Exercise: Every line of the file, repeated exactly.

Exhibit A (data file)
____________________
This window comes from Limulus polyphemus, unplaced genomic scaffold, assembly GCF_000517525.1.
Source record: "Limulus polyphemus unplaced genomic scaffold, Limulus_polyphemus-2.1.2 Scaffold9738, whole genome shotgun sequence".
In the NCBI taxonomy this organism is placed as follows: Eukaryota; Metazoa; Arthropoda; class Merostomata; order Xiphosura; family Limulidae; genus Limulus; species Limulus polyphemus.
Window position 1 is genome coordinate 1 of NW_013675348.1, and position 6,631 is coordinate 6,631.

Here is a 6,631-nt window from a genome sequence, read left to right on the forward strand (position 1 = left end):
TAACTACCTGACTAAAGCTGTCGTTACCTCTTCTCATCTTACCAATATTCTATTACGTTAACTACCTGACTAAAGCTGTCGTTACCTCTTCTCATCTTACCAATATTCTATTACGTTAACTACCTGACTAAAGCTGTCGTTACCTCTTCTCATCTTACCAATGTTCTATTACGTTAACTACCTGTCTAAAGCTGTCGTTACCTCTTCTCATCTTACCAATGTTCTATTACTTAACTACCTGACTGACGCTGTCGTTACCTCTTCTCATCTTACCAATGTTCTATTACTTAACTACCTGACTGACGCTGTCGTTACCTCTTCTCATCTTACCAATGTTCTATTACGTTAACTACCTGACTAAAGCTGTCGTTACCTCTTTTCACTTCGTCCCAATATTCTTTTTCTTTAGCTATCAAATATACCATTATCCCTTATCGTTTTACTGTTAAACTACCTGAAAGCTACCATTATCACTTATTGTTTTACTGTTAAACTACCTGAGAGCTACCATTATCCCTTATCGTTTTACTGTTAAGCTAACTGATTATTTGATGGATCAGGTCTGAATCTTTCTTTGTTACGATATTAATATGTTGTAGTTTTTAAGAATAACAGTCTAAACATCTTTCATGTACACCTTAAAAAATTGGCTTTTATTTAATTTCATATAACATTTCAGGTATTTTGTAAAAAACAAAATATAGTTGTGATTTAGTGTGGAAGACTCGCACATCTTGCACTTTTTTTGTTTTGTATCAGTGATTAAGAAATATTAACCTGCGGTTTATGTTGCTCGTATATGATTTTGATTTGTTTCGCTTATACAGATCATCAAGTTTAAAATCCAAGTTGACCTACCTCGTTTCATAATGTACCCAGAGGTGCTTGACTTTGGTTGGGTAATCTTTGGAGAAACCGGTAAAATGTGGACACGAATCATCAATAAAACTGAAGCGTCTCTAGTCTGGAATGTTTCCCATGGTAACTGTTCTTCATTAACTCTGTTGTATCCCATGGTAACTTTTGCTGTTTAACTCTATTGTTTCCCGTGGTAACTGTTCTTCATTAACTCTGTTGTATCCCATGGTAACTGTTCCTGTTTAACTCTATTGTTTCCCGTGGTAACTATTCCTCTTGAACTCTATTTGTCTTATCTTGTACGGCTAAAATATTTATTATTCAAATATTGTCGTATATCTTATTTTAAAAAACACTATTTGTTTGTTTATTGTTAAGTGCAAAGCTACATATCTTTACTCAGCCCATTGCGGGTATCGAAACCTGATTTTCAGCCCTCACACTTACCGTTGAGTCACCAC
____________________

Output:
This window comes from Limulus polyphemus, unplaced genomic scaffold, assembly GCF_000517525.1.
Source record: "Limulus polyphemus unplaced genomic scaffold, Limulus_polyphemus-2.1.2 Scaffold9738, whole genome shotgun sequence".
In the NCBI taxonomy this organism is placed as follows: Eukaryota; Metazoa; Arthropoda; class Merostomata; order Xiphosura; family Limulidae; genus Limulus; species Limulus polyphemus.
Window position 1 is genome coordinate 1 of NW_013675348.1, and position 6,631 is coordinate 6,631.

Here is a 6,631-nt window from a genome sequence, read left to right on the forward strand (position 1 = left end):
TAACTACCTGACTAAAGCTGTCGTTACCTCTTCTCATCTTACCAATATTCTATTACGTTAACTACCTGACTAAAGCTGTCGTTACCTCTTCTCATCTTACCAATATTCTATTACGTTAACTACCTGACTAAAGCTGTCGTTACCTCTTCTCATCTTACCAATGTTCTATTACGTTAACTACCTGTCTAAAGCTGTCGTTACCTCTTCTCATCTTACCAATGTTCTATTACTTAACTACCTGACTGACGCTGTCGTTACCTCTTCTCATCTTACCAATGTTCTATTACTTAACTACCTGACTGACGCTGTCGTTACCTCTTCTCATCTTACCAATGTTCTATTACGTTAACTACCTGACTAAAGCTGTCGTTACCTCTTTTCACTTCGTCCCAATATTCTTTTTCTTTAGCTATCAAATATACCATTATCCCTTATCGTTTTACTGTTAAACTACCTGAAAGCTACCATTATCACTTATTGTTTTACTGTTAAACTACCTGAGAGCTACCATTATCCCTTATCGTTTTACTGTTAAGCTAACTGATTATTTGATGGATCAGGTCTGAATCTTTCTTTGTTACGATATTAATATGTTGTAGTTTTTAAGAATAACAGTCTAAACATCTTTCATGTACACCTTAAAAAATTGGCTTTTATTTAATTTCATATAACATTTCAGGTATTTTGTAAAAAACAAAATATAGTTGTGATTTAGTGTGGAAGACTCGCACATCTTGCACTTTTTTTGTTTTGTATCAGTGATTAAGAAATATTAACCTGCGGTTTATGTTGCTCGTATATGATTTTGATTTGTTTCGCTTATACAGATCATCAAGTTTAAAATCCAAGTTGACCTACCTCGTTTCATAATGTACCCAGAGGTGCTTGACTTTGGTTGGGTAATCTTTGGAGAAACCGGTAAAATGTGGACACGAATCATCAATAAAACTGAAGCGTCTCTAGTCTGGAATGTTTCCCATGGTAACTGTTCTTCATTAACTCTGTTGTATCCCATGGTAACTTTTGCTGTTTAACTCTATTGTTTCCCGTGGTAACTGTTCTTCATTAACTCTGTTGTATCCCATGGTAACTGTTCCTGTTTAACTCTATTGTTTCCCGTGGTAACTATTCCTCTTGAACTCTATTTGTCTTATCTTGTACGGCTAAAATATTTATTATTCAAATATTGTCGTATATCTTATTTTAAAAAACACTATTTGTTTGTTTATTGTTAAGTGCAAAGCTACATATCTTTACTCAGCCCATTGCGGGTATCGAAACCTGATTTTCAGCCCTCACACTTACCGTTGAGTCACCAC